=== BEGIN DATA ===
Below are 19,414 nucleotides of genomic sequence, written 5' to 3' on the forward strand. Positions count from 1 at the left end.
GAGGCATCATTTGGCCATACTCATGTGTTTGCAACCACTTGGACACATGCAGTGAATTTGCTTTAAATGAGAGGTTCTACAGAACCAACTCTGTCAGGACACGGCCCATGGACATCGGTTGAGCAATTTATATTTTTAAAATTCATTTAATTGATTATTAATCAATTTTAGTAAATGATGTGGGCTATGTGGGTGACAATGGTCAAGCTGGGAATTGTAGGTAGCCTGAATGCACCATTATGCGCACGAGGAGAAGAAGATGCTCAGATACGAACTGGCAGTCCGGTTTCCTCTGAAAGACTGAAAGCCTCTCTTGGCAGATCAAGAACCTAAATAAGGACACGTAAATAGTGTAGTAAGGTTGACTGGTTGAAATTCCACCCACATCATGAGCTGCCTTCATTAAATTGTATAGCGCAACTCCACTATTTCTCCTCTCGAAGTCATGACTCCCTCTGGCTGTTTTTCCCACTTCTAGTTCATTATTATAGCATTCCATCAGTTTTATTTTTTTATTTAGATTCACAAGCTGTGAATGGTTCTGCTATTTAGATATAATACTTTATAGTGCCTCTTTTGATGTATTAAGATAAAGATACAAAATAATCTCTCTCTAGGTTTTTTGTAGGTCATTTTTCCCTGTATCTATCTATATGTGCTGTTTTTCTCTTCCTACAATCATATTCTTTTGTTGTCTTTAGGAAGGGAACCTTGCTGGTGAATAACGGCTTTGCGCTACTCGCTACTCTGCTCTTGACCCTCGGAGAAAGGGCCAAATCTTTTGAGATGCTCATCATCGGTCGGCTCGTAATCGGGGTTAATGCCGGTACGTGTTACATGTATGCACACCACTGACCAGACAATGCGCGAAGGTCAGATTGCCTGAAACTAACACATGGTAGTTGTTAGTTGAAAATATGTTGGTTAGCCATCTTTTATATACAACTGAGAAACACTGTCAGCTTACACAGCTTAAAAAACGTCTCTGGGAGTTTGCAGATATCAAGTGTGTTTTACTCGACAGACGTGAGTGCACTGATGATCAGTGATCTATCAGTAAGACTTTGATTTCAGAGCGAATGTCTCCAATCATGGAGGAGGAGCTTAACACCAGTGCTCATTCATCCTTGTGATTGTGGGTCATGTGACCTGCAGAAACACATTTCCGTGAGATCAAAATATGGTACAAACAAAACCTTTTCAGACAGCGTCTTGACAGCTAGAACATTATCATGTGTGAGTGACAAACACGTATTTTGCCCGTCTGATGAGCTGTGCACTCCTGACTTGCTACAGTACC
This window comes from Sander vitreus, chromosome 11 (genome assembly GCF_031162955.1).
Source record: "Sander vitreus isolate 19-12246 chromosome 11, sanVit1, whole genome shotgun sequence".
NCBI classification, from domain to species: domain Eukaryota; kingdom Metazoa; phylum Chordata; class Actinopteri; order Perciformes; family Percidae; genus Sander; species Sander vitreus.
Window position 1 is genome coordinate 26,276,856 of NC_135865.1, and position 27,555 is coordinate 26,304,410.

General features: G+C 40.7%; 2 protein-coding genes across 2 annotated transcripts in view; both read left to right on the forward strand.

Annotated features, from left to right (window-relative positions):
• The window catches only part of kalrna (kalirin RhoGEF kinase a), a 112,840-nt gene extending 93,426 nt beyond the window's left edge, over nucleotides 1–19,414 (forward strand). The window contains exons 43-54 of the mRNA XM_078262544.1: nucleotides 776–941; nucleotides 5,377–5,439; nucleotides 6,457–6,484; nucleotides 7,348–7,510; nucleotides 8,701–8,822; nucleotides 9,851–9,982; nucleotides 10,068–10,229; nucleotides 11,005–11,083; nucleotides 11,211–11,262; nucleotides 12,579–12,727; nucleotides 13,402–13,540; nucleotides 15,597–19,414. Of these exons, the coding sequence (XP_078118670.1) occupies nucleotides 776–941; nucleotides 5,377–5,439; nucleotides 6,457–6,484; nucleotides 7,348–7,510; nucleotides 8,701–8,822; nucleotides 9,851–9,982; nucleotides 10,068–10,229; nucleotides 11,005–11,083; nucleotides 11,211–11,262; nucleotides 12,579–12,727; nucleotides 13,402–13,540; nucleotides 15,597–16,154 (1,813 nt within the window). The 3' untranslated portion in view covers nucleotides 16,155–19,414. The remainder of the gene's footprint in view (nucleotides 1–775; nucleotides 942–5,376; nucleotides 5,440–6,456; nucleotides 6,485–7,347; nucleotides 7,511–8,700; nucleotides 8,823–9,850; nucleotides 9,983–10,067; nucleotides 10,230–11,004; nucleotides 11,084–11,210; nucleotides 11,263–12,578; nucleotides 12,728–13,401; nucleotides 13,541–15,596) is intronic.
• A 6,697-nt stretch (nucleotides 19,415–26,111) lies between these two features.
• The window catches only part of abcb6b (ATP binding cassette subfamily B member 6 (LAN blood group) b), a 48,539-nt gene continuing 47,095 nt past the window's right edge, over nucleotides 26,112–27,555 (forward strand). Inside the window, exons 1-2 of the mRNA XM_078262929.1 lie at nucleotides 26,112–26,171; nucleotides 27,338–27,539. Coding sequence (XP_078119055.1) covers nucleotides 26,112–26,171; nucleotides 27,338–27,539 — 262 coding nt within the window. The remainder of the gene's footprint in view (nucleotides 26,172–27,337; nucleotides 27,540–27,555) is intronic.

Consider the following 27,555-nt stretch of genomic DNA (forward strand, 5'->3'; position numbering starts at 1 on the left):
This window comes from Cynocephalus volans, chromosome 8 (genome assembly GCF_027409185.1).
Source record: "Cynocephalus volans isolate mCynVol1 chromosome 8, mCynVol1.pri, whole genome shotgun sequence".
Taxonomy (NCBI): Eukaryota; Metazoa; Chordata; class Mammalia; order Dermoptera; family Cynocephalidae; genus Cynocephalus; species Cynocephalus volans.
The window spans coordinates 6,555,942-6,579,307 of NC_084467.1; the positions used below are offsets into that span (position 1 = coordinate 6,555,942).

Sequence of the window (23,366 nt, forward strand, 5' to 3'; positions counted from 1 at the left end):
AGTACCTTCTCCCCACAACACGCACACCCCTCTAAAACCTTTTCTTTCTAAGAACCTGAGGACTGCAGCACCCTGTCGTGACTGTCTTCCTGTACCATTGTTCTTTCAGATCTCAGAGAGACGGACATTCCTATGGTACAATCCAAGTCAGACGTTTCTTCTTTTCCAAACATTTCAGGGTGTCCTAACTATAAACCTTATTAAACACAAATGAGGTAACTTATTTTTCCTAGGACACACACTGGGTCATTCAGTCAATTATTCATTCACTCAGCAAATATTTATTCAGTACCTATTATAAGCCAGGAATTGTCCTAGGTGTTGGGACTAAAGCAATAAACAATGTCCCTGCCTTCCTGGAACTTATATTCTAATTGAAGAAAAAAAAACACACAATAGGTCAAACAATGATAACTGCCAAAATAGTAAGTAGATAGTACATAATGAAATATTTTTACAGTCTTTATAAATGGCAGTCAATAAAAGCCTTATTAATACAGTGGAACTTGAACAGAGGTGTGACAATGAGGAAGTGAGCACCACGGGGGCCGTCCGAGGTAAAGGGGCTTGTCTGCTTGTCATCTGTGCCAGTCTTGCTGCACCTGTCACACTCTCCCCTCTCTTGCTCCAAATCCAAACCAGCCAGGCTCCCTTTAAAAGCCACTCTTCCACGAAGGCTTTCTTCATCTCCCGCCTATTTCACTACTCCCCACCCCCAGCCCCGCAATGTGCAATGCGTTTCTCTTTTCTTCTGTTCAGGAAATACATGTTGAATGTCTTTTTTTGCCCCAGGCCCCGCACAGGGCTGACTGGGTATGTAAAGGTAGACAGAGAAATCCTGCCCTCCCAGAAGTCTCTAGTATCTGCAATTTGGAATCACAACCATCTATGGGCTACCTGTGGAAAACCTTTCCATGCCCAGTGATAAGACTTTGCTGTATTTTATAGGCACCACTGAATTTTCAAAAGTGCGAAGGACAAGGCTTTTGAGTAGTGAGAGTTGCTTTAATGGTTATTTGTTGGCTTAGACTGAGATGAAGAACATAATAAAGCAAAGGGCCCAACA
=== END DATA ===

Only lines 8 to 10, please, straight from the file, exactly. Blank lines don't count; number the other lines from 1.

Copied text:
Annotated features, from left to right (window-relative positions):
• The window catches only part of kalrna (kalirin RhoGEF kinase a), a 112,840-nt gene extending 93,426 nt beyond the window's left edge, over nucleotides 1–19,414 (forward strand). The window contains exons 43-54 of the mRNA XM_078262544.1: nucleotides 776–941; nucleotides 5,377–5,439; nucleotides 6,457–6,484; nucleotides 7,348–7,510; nucleotides 8,701–8,822; nucleotides 9,851–9,982; nucleotides 10,068–10,229; nucleotides 11,005–11,083; nucleotides 11,211–11,262; nucleotides 12,579–12,727; nucleotides 13,402–13,540; nucleotides 15,597–19,414. Of these exons, the coding sequence (XP_078118670.1) occupies nucleotides 776–941; nucleotides 5,377–5,439; nucleotides 6,457–6,484; nucleotides 7,348–7,510; nucleotides 8,701–8,822; nucleotides 9,851–9,982; nucleotides 10,068–10,229; nucleotides 11,005–11,083; nucleotides 11,211–11,262; nucleotides 12,579–12,727; nucleotides 13,402–13,540; nucleotides 15,597–16,154 (1,813 nt within the window). The 3' untranslated portion in view covers nucleotides 16,155–19,414. The remainder of the gene's footprint in view (nucleotides 1–775; nucleotides 942–5,376; nucleotides 5,440–6,456; nucleotides 6,485–7,347; nucleotides 7,511–8,700; nucleotides 8,823–9,850; nucleotides 9,983–10,067; nucleotides 10,230–11,004; nucleotides 11,084–11,210; nucleotides 11,263–12,578; nucleotides 12,728–13,401; nucleotides 13,541–15,596) is intronic.
• A 6,697-nt stretch (nucleotides 19,415–26,111) lies between these two features.